By Michael Theriault, Secretary-Treasurer

Reg Theriault died last month. San Francisco workers – workers everywhere – lost someone who wrote about them with knowledge, affection, and honesty. I met Reg in about 1991. I had read his Longshoring on the San Francisco Waterfront, a book bound plainly in yellow heavy stock and small enough for a shirt pocket. Then I found myself welding a moment frame in a street-level shop in the hotel across from the Longshoremen’s hall near Fisherman’s Wharf, and decided at break to go over and see if anyone knew this other Theriault.

Two men stood talking just inside the hall. One was white, the other African-American. The white guy turned out to be Reg. As we talked and retraced the closer respective branches of our family tree, we couldn’t figure out just if and how we were related. Meanwhile his companion looked back and forth between Reg, short, gray, and clean-shaven, and myself, tall, dark, and bearded.

“You know,” he said, “you two really do look alike.”

Later I learned – and told Reg – that every Theriault on the continent came from one Jehan Terriau – Jean Thériault, in modern spelling – who landed from the French province Poitou about 1635 in Acadie, now Nova Scotia. In 1755 the British destroyed the colony, burning villages, scattering families, and killing livestock and resisters. From that dérangement his forebears over generations became fruit tramps on the west coast, and mine potato farmers and lumberjacks in eastern Québec, New Brunswick, and northern Maine.

In 1995 Reg and W.W. Norton and Company published another book, How to Tell When You’re Tired. I assume Reg chose the dust jacket cover photo. It testifies immediately to the understanding in the pages within for those who do physical work. A man of at least middle years sits before a truck wheel. His forearms are thick; the droop of his body says that this thickness comes not from exercise for health or looks, but from work, and that he’s beat. He is coated in oil. Those of us who have had shoulders into work will know that, as this man, when we return home caked in the dusts and cruds of our trades there is no embracing spouses, no touching children until we have shed our clothes and washed head-to-toe.

Reg writes that there is little in history or literature that describes the actual experience of work. The book recounts many of his own working experiences, not just for the telling, but to illuminate a philosophy of work. He explains this philosophy in clear prose punctuated with profanity and working idioms.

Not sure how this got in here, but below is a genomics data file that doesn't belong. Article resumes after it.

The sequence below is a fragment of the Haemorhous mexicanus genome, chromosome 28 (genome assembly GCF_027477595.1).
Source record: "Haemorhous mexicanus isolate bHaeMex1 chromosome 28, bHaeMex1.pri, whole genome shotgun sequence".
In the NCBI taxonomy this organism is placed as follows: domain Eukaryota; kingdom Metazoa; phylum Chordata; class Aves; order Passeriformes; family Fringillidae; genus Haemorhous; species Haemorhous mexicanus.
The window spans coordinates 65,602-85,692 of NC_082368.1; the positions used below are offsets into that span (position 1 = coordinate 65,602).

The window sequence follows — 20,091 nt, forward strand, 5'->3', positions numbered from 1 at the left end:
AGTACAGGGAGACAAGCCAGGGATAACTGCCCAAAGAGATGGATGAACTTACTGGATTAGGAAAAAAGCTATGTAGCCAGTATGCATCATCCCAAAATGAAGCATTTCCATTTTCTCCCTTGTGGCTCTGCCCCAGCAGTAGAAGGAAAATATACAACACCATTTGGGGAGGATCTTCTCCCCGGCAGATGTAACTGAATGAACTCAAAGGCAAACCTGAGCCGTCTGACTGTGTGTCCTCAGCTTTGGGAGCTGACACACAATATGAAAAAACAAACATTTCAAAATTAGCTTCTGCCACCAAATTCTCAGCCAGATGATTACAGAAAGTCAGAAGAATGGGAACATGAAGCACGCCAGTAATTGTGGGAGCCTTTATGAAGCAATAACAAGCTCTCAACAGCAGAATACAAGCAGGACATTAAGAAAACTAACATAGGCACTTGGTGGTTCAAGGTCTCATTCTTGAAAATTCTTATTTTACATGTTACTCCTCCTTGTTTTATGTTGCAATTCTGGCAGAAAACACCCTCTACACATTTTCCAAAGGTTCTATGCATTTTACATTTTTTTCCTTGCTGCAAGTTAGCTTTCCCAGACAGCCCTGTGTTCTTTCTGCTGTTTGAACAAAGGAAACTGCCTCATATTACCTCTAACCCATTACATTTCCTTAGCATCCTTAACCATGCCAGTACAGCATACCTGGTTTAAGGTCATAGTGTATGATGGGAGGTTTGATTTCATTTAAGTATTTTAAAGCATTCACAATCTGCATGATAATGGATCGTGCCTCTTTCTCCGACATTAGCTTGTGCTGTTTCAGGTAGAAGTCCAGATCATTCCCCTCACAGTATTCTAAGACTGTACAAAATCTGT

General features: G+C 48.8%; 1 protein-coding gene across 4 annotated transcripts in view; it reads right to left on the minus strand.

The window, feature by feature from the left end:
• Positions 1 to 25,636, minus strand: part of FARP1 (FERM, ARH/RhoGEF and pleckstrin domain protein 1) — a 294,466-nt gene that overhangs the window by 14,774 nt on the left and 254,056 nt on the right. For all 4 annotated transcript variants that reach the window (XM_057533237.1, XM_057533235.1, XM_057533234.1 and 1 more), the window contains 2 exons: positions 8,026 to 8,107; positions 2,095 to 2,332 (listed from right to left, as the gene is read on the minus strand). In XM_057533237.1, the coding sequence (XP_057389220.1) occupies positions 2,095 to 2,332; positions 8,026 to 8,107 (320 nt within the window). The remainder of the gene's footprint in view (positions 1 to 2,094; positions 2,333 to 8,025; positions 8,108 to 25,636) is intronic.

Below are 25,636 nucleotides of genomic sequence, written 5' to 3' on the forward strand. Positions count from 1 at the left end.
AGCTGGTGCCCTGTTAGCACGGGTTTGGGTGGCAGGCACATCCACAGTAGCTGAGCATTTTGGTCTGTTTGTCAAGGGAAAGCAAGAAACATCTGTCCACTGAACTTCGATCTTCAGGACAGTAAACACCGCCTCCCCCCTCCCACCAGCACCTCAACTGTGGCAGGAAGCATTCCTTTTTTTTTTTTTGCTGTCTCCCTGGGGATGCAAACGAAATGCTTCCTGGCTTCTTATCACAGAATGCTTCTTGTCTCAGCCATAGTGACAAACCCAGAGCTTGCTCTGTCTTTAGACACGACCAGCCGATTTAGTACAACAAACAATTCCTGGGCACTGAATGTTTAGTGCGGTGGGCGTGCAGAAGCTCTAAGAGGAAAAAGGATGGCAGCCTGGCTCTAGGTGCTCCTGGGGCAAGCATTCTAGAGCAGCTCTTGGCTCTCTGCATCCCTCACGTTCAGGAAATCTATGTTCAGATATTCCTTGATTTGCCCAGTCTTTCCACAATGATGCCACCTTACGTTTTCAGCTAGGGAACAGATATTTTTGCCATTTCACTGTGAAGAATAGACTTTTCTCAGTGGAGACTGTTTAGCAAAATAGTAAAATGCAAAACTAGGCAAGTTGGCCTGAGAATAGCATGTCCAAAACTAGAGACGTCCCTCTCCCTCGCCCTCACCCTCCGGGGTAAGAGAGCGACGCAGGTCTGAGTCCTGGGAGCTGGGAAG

For Reg, workers and managers need to share an understanding of just how much production must be achieved, production must have limits, and then workers must be given substantial freedom in achieving production to those limits. “Most workers would rather do good work and do it efficiently rather than otherwise. But if this only results in more work for the one doing it, he has become a self-made fool.” He favors an “on-off” approach to work – go hard awhile, then sit, and not just fifteen minutes at break and a half-hour lunch.

While fervent in supporting unions, Reg is skeptical of union officials:

“The gospel according to ... industrialists ... has its own scripture ... The first commandment is that all salvation, for both [employers and workers], lies in increased production, since not only profits come out of production but also wages. Right? Trade union leaders, even those who feel uneasy with this line of reasoning, seem unable to come up with an argument to oppose it, or at least any counterdoctrine that has so far met with success.”

I share in the guilt of the leaders Reg accuses. I preach and will continue to preach the gospel of productivity; one of the ways we in Trades unions sustain our wages and benefits against daily competition from non-union workers who get little of the former and none of the latter is through our much greater productivity.

But I know that at another level this gospel masks a profound flaw in our system, and Reg is right. Worker by worker, using ever more sophisticated tools and processes, we produce more efficiently than at any time in human history. If we accept a certain simplicity in our lives, and all things being equal, we should be able to live on fewer hours or years of work than ever.

All things are not equal. A few in our system benefit disproportionately from our productivity, while others work longer and harder for diminishing returns.

Reg writes, “Revolution has been subscribed to and attempted by groups of workers and others over the years and has always resulted in the replacement of one repressive state by another. What must be done is to turn over the production processes to the workers themselves because it is in the self-interest of everyone, not just the workers but everyone, to do so.” Ah, but Reg, you have gone away now without telling us how, how we get there.

Organized Labor


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